Political opposition to contraception … has surprisingly reemerged in the United States in the last two years, even though the overwhelming majority of American women (including 98% of sexually active Catholic women) support it …
    Partially as a result, anticipated declines in fertility rates have not been achieved — especially in Africa …
    (p 168-9)


    The Changing Family

    41% of children in the US are now born to unmarried women. …
    Among African American mothers … the percentage is now 73%. …

    [Women] make up less than 20% of elected parliaments, with the highest percentage (42%) in the Nordic countries and the lowest percentage (11.4%) in the Arab states.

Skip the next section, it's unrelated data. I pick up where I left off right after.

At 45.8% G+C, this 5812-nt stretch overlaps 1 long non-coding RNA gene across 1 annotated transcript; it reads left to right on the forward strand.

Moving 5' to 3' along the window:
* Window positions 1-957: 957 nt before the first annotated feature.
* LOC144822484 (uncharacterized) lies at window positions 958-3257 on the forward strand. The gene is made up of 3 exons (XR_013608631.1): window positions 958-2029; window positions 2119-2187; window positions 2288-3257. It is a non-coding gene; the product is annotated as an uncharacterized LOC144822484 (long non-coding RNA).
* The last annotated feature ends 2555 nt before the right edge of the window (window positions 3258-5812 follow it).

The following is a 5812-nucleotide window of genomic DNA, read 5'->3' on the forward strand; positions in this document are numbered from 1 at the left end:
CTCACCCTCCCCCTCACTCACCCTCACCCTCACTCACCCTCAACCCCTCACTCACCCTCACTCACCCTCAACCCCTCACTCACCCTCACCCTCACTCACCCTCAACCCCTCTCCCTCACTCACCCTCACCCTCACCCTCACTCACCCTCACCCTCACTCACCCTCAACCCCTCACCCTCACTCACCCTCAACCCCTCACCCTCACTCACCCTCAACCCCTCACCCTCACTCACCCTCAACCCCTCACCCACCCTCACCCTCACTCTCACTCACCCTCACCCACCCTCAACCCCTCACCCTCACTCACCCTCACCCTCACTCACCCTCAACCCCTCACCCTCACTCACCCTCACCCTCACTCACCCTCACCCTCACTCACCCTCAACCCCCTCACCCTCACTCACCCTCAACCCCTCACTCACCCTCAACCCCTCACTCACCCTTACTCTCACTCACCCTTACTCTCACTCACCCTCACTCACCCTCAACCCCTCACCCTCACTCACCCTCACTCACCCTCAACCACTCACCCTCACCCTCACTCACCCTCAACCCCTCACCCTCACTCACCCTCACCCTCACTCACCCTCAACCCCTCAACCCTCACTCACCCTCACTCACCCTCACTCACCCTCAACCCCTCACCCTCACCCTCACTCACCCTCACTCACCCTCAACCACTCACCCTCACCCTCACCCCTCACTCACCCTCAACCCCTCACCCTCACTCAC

The United States is barely above the global average.
    (p 172)

    In most wealthy industrial countries, birth rates have fallen so swiftly that some now have declining populations. …
    Sweden and France … spend roughly 4% of their national income on programs that support families and make it easier for working parents to have children if they wish:
    • generous maternity and paternity leave,
    • free preschool,
    • affordable high-quality child care,
    • excellent child and maternal health care,
    • protections for women returning to their career paths after having children, and other benefits. …
    Both countries are now once again nearly at their replacement rate of fertility.

    By contrast, Japan and Italy have failed to provide such services and [as] a result, they will soon face great difficulty in financing pensions because of a dramatic change in the ratio of their working-age population to their retired population.